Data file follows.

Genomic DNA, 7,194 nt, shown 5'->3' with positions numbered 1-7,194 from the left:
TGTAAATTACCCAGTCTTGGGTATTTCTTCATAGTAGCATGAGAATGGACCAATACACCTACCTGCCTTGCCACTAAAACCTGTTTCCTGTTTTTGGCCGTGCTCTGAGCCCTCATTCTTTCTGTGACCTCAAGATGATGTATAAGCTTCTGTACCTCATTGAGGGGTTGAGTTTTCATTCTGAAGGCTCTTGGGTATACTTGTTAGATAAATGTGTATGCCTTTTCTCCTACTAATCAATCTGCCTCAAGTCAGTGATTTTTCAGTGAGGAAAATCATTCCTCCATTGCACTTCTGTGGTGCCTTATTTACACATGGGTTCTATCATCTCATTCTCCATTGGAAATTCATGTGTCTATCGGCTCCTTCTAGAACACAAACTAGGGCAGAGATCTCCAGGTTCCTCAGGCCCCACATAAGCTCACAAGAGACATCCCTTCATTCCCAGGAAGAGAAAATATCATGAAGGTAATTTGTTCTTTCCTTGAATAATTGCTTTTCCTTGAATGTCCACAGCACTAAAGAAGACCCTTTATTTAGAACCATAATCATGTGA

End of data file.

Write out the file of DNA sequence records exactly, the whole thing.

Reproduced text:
Genomic DNA, 7,194 nt, shown 5'->3' with positions numbered 1-7,194 from the left:
TGTAAATTACCCAGTCTTGGGTATTTCTTCATAGTAGCATGAGAATGGACCAATACACCTACCTGCCTTGCCACTAAAACCTGTTTCCTGTTTTTGGCCGTGCTCTGAGCCCTCATTCTTTCTGTGACCTCAAGATGATGTATAAGCTTCTGTACCTCATTGAGGGGTTGAGTTTTCATTCTGAAGGCTCTTGGGTATACTTGTTAGATAAATGTGTATGCCTTTTCTCCTACTAATCAATCTGCCTCAAGTCAGTGATTTTTCAGTGAGGAAAATCATTCCTCCATTGCACTTCTGTGGTGCCTTATTTACACATGGGTTCTATCATCTCATTCTCCATTGGAAATTCATGTGTCTATCGGCTCCTTCTAGAACACAAACTAGGGCAGAGATCTCCAGGTTCCTCAGGCCCCACATAAGCTCACAAGAGACATCCCTTCATTCCCAGGAAGAGAAAATATCATGAAGGTAATTTGTTCTTTCCTTGAATAATTGCTTTTCCTTGAATGTCCACAGCACTAAAGAAGACCCTTTATTTAGAACCATAATCATGTGA